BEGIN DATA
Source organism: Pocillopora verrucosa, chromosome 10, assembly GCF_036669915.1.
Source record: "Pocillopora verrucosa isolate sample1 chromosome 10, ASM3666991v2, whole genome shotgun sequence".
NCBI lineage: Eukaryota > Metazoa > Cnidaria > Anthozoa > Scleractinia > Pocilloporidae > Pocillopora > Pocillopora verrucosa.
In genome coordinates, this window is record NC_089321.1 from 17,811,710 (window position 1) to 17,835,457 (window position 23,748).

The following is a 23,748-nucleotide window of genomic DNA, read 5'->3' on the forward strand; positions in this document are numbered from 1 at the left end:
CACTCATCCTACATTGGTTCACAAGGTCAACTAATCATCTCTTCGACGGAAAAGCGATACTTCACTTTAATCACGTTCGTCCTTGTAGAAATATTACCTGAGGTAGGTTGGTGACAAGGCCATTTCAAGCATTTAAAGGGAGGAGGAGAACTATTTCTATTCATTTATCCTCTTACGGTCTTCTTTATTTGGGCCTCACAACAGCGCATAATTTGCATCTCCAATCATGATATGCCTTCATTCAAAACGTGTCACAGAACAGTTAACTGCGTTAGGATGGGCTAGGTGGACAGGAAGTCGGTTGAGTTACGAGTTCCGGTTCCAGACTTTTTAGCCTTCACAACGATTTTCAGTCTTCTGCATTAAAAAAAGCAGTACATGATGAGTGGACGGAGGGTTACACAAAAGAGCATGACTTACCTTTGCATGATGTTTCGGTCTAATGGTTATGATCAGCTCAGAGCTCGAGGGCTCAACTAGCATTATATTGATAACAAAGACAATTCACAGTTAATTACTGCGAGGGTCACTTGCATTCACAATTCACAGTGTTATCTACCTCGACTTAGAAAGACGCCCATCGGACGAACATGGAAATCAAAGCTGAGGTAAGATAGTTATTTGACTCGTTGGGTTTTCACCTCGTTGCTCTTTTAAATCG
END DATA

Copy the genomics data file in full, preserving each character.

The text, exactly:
Source organism: Pocillopora verrucosa, chromosome 10, assembly GCF_036669915.1.
Source record: "Pocillopora verrucosa isolate sample1 chromosome 10, ASM3666991v2, whole genome shotgun sequence".
NCBI lineage: Eukaryota > Metazoa > Cnidaria > Anthozoa > Scleractinia > Pocilloporidae > Pocillopora > Pocillopora verrucosa.
In genome coordinates, this window is record NC_089321.1 from 17,811,710 (window position 1) to 17,835,457 (window position 23,748).

The following is a 23,748-nucleotide window of genomic DNA, read 5'->3' on the forward strand; positions in this document are numbered from 1 at the left end:
CACTCATCCTACATTGGTTCACAAGGTCAACTAATCATCTCTTCGACGGAAAAGCGATACTTCACTTTAATCACGTTCGTCCTTGTAGAAATATTACCTGAGGTAGGTTGGTGACAAGGCCATTTCAAGCATTTAAAGGGAGGAGGAGAACTATTTCTATTCATTTATCCTCTTACGGTCTTCTTTATTTGGGCCTCACAACAGCGCATAATTTGCATCTCCAATCATGATATGCCTTCATTCAAAACGTGTCACAGAACAGTTAACTGCGTTAGGATGGGCTAGGTGGACAGGAAGTCGGTTGAGTTACGAGTTCCGGTTCCAGACTTTTTAGCCTTCACAACGATTTTCAGTCTTCTGCATTAAAAAAAGCAGTACATGATGAGTGGACGGAGGGTTACACAAAAGAGCATGACTTACCTTTGCATGATGTTTCGGTCTAATGGTTATGATCAGCTCAGAGCTCGAGGGCTCAACTAGCATTATATTGATAACAAAGACAATTCACAGTTAATTACTGCGAGGGTCACTTGCATTCACAATTCACAGTGTTATCTACCTCGACTTAGAAAGACGCCCATCGGACGAACATGGAAATCAAAGCTGAGGTAAGATAGTTATTTGACTCGTTGGGTTTTCACCTCGTTGCTCTTTTAAATCG